That a implies b doesn't mean that c cannot imply b.

    I now hope to never hear this flawed argument again.

  • by philspear (1142299) on Sunday November 30, 2008 @04:47PM (#25936139)

    So there remains nothing that is the absolute cause of altzheimers. Fast food joins genetics, aluminum, and all manners of early symptoms in that category.

    It's already been blindingly clear for some time that alzheimers is a complex disease requiring many different factors to produce the disease. A little like cancer, in fact. Lung cancer almost certainly existed before smoking, and non-smokers can get it. Does that mean that smoking does not cause lung cancer? Only to complete simpletons.

    It's important to identify risk factors for alzheimers to be able to prevent the disease and possibly even understand the mechanisms behind the cause.

  • Re:Obvious? (Score:2, Insightful)

    by an unsound mind (1419599) on Sunday November 30, 2008 @09:24PM (#25938499)
    And he ate 5000 kcal per day.
    If you eat double what you should according to nutritionists - and hey, last I checked McD also hands out the same info with every meal - it's no wonder your health starts failing.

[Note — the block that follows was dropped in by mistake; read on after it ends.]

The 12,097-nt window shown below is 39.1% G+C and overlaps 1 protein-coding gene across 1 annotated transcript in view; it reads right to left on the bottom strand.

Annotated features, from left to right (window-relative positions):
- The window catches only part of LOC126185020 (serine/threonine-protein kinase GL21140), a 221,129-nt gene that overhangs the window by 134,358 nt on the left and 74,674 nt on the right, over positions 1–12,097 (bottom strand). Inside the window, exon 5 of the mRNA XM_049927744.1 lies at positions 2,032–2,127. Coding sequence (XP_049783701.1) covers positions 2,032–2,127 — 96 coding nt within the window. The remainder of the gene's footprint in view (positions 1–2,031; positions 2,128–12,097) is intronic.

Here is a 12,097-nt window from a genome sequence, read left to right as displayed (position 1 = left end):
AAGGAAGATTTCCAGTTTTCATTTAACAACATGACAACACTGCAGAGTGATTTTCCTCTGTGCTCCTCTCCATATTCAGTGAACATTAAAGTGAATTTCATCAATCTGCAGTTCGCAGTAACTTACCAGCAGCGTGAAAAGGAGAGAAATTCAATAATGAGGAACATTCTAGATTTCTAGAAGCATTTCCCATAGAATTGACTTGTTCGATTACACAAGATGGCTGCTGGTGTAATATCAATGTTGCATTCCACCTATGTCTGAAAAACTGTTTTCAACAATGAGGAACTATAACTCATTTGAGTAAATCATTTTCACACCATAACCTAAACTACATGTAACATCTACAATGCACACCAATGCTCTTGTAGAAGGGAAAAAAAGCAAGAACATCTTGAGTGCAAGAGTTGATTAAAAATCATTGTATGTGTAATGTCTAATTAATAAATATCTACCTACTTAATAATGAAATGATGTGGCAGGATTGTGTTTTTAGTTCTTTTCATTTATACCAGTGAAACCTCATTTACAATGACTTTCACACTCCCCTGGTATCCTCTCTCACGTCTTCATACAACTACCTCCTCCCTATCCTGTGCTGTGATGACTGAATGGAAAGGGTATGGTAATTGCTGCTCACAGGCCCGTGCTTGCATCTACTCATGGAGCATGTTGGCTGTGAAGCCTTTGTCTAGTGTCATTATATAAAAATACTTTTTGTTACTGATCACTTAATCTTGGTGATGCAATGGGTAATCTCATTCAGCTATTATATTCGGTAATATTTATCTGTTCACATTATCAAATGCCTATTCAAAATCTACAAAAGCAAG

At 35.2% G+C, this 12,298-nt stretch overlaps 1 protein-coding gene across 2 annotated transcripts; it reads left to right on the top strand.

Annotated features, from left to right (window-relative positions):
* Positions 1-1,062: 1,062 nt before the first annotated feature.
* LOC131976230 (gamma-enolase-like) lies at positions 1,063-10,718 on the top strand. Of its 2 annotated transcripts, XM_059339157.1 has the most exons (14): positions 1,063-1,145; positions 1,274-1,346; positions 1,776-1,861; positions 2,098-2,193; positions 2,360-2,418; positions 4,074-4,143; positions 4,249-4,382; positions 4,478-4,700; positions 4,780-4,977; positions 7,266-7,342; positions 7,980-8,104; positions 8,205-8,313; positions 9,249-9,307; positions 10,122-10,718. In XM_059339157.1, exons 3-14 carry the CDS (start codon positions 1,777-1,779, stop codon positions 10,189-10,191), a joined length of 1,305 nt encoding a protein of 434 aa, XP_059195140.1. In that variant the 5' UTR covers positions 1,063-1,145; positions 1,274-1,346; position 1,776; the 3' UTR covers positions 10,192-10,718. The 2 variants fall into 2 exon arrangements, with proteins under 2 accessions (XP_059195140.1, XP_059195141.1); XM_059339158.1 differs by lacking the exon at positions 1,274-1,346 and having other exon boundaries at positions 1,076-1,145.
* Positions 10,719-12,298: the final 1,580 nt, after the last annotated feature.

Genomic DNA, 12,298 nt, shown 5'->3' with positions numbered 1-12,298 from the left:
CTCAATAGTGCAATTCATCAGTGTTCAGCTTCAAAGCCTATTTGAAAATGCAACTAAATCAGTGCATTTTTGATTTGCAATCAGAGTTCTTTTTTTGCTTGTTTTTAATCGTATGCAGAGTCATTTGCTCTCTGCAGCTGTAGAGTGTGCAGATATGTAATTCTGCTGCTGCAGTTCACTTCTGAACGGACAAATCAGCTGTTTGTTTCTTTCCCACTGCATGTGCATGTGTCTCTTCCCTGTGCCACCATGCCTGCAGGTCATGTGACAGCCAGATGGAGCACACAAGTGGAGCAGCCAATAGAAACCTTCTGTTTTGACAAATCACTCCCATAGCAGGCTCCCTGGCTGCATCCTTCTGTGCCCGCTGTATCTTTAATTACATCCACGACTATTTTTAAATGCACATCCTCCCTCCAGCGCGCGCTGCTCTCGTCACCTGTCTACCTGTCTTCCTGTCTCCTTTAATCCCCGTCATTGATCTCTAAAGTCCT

You can eat yourself immobile with almost any food, and certainly any food including meat. No fault of McD's there.
  • Re:Obvious? (Score:3, Insightful)

    by sydneyfong (410107) on Monday December 01, 2008 @01:15AM (#25940073) Homepage Journal

    I'd mod you you if I had mod points.

    Except for this tiny tidbit -

    How is healthy food more expensive than bad food?
    Bad food is always processed food. Processing costs money. Always.

    Conspiracy theories aside, not even the evil corporations want you to eat crappy food if healthier food can be made as cheaply. A lot of the commercial processing is to make the food last longer for storage, so that storage and shipment costs can be lower. So that the food products can be produced in bulk. Which means less expensive.

Your own mileage may vary.